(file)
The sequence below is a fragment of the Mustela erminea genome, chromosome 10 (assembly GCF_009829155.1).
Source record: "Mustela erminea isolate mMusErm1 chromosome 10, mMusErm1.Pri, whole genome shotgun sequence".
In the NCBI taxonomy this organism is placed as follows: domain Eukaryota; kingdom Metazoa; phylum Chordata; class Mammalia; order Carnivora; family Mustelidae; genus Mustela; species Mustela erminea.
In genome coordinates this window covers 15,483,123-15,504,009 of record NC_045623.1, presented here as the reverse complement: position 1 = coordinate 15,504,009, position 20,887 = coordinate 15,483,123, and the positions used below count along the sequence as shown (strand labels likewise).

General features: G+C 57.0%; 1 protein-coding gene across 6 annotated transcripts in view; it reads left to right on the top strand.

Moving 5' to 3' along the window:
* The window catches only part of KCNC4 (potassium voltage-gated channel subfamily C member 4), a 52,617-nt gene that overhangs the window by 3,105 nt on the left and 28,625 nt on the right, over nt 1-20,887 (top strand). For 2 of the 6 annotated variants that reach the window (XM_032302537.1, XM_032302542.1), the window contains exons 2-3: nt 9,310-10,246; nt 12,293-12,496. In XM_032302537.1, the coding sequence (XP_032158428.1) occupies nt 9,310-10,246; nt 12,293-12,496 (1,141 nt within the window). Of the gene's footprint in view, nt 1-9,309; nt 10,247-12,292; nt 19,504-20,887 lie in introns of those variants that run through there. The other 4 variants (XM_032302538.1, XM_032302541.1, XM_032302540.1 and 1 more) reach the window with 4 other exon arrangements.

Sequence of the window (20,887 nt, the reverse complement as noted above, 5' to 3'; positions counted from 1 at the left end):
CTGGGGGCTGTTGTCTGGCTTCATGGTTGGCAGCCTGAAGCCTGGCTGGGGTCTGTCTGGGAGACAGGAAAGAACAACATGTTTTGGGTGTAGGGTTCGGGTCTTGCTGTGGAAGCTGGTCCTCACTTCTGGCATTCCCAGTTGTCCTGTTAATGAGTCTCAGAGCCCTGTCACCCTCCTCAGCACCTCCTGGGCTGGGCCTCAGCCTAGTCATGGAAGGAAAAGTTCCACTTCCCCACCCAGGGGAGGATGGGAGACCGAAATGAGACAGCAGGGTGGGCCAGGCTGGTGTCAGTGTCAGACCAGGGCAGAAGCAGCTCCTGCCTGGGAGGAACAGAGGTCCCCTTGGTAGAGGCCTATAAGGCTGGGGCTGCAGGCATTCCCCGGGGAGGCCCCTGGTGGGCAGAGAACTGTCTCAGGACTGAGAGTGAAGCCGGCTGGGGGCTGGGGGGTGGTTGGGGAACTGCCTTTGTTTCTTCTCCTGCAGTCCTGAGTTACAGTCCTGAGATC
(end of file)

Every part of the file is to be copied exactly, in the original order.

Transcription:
The sequence below is a fragment of the Mustela erminea genome, chromosome 10 (assembly GCF_009829155.1).
Source record: "Mustela erminea isolate mMusErm1 chromosome 10, mMusErm1.Pri, whole genome shotgun sequence".
In the NCBI taxonomy this organism is placed as follows: domain Eukaryota; kingdom Metazoa; phylum Chordata; class Mammalia; order Carnivora; family Mustelidae; genus Mustela; species Mustela erminea.
In genome coordinates this window covers 15,483,123-15,504,009 of record NC_045623.1, presented here as the reverse complement: position 1 = coordinate 15,504,009, position 20,887 = coordinate 15,483,123, and the positions used below count along the sequence as shown (strand labels likewise).

General features: G+C 57.0%; 1 protein-coding gene across 6 annotated transcripts in view; it reads left to right on the top strand.

Moving 5' to 3' along the window:
* The window catches only part of KCNC4 (potassium voltage-gated channel subfamily C member 4), a 52,617-nt gene that overhangs the window by 3,105 nt on the left and 28,625 nt on the right, over nt 1-20,887 (top strand). For 2 of the 6 annotated variants that reach the window (XM_032302537.1, XM_032302542.1), the window contains exons 2-3: nt 9,310-10,246; nt 12,293-12,496. In XM_032302537.1, the coding sequence (XP_032158428.1) occupies nt 9,310-10,246; nt 12,293-12,496 (1,141 nt within the window). Of the gene's footprint in view, nt 1-9,309; nt 10,247-12,292; nt 19,504-20,887 lie in introns of those variants that run through there. The other 4 variants (XM_032302538.1, XM_032302541.1, XM_032302540.1 and 1 more) reach the window with 4 other exon arrangements.

Sequence of the window (20,887 nt, the reverse complement as noted above, 5' to 3'; positions counted from 1 at the left end):
CTGGGGGCTGTTGTCTGGCTTCATGGTTGGCAGCCTGAAGCCTGGCTGGGGTCTGTCTGGGAGACAGGAAAGAACAACATGTTTTGGGTGTAGGGTTCGGGTCTTGCTGTGGAAGCTGGTCCTCACTTCTGGCATTCCCAGTTGTCCTGTTAATGAGTCTCAGAGCCCTGTCACCCTCCTCAGCACCTCCTGGGCTGGGCCTCAGCCTAGTCATGGAAGGAAAAGTTCCACTTCCCCACCCAGGGGAGGATGGGAGACCGAAATGAGACAGCAGGGTGGGCCAGGCTGGTGTCAGTGTCAGACCAGGGCAGAAGCAGCTCCTGCCTGGGAGGAACAGAGGTCCCCTTGGTAGAGGCCTATAAGGCTGGGGCTGCAGGCATTCCCCGGGGAGGCCCCTGGTGGGCAGAGAACTGTCTCAGGACTGAGAGTGAAGCCGGCTGGGGGCTGGGGGGTGGTTGGGGAACTGCCTTTGTTTCTTCTCCTGCAGTCCTGAGTTACAGTCCTGAGATC